When he first joined the Michigan football team this summer, fifth-year senior safety Wayne Lyons was practically speaking a different language.
Lyons, who transferred to Michigan from Stanford this offseason, had no trouble playing football. But when it came to Michigan’s terminology, he found himself behind the curve.
“I would see (plays) happening so fast, and the concept would be the same, (but) I would say the Stanford terminology just out of natural instinct, rather than saying the correct term for it,” Lyons said.
With about two weeks left in camp, the Michigan coaches asked Lyons to try switching to safety, which he had played in high school, but not since then. And combined with the new vocabulary, the position switch has caused Lyons’ transition to be a little slower than he might have hoped.
Still, with help from his teammates, he has been able to adjust to the change. The Wolverines’ secondary is a relatively experienced core, and with many players oscillating between corner and safety, there are plenty of resources available.
“(Senior safety Jarrod Wilson), he’s great with that,” Lyons said. “He knows what everyone’s doing back there. He’s like the general who’s like getting everybody lined up, and that’s what coach wants me to able to do as well. … When the bullets are flying, when it’s high-tempo, when everyone’s running no-huddle, knowing what checks to make, what calls to make and making sure everyone’s on the same page. That’s why communication is key.”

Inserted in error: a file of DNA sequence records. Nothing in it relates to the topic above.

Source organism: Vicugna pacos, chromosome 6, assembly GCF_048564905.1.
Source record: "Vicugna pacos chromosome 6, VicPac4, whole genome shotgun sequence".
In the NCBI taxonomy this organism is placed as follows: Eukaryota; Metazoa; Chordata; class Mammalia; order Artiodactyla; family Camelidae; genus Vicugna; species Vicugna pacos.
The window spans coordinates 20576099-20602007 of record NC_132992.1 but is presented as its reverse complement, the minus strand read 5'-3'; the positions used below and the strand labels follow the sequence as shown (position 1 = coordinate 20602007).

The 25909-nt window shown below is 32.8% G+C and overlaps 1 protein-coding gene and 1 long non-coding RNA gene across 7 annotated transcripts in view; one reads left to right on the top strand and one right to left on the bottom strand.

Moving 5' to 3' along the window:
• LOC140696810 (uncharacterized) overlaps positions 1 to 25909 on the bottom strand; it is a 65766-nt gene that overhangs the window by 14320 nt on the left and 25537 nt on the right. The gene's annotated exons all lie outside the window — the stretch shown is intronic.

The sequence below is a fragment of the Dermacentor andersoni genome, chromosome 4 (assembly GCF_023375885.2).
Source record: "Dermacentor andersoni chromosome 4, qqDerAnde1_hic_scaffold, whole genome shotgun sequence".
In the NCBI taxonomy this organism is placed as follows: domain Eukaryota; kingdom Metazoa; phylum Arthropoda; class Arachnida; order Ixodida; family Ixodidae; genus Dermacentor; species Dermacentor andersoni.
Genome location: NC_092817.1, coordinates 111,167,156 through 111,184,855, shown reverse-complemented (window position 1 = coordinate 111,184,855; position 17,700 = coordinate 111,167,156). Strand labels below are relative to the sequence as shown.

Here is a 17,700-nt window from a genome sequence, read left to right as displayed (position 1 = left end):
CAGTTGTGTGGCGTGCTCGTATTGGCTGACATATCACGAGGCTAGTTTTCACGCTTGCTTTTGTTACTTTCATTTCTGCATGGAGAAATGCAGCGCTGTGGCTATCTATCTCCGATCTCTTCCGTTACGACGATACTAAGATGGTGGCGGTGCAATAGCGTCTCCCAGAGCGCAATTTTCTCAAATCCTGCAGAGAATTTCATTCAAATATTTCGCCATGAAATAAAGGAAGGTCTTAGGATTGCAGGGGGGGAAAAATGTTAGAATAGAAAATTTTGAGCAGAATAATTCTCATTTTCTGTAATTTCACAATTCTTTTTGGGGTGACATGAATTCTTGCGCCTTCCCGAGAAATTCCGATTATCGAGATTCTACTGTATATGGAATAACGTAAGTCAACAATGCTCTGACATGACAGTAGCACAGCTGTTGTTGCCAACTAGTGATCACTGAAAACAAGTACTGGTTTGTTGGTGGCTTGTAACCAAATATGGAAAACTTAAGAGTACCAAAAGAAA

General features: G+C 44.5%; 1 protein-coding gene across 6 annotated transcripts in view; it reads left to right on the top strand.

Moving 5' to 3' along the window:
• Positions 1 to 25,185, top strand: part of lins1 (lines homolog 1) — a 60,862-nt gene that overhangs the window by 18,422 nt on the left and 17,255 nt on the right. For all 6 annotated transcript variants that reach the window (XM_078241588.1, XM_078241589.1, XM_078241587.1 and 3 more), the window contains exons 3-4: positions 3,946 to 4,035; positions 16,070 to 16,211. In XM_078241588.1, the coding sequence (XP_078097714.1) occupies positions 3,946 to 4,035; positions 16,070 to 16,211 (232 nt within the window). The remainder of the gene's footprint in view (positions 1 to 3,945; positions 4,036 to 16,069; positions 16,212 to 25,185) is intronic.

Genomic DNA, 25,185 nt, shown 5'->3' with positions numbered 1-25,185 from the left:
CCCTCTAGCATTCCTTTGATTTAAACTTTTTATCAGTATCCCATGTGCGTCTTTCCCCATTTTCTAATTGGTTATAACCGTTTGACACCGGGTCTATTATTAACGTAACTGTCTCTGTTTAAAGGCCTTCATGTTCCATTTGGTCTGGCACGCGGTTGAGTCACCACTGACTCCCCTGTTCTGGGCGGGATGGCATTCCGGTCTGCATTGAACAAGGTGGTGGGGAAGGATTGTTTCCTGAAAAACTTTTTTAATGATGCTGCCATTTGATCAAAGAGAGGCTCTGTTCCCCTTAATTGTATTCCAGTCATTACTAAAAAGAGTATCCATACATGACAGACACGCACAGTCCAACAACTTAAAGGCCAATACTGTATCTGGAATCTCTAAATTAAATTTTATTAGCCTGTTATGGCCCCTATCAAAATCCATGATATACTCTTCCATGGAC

So far, Lyons hasn’t seen much game action. He was scarcely on the field against Utah or Oregon State, but he did get more playing time against UNLV.
He has two total tackles in three games this season, a far cry from the 69 tackles he had as a junior, or even the 30 he tallied last season. But for Lyons, the most important category doesn’t show up in the box score.
Part of the reason he decided to forego trying out for an NFL team and come to Michigan instead was to become a more versatile player. And though it hasn’t translated to statistical production, or even much playing time, Lyons is satisfied with his decision.
“It has given me this opportunity to get this experience at safety before I actually get to the next level,” Lyons said. “If I get to the NFL and they want to try me at safety, by me having this experience, I have more of a background to fall back on, more experience (and) a better grasp of what’s going on.
“I hadn’t played a snap at safety at Stanford at all. So playing a new position, I think that’s great for my career — being able to get better as a football player in general.”
With two standouts — Wilson and redshirt freshman Jabrill Peppers — in front of him on the depth chart, Lyons is fighting just to get on the field.
And the more he gets acclimated to the position and the terminology, the closer that comes to being a reality.
“I can see myself stepping in,” Lyons said. “Jabrill (may) go to nickel a few snaps, I’ll come in in the dime package. Sometimes Jabrill will go to corner, it all depends on what personnel we’re in. I’m just working hard every day to try to get more reps and make an impact on this team.”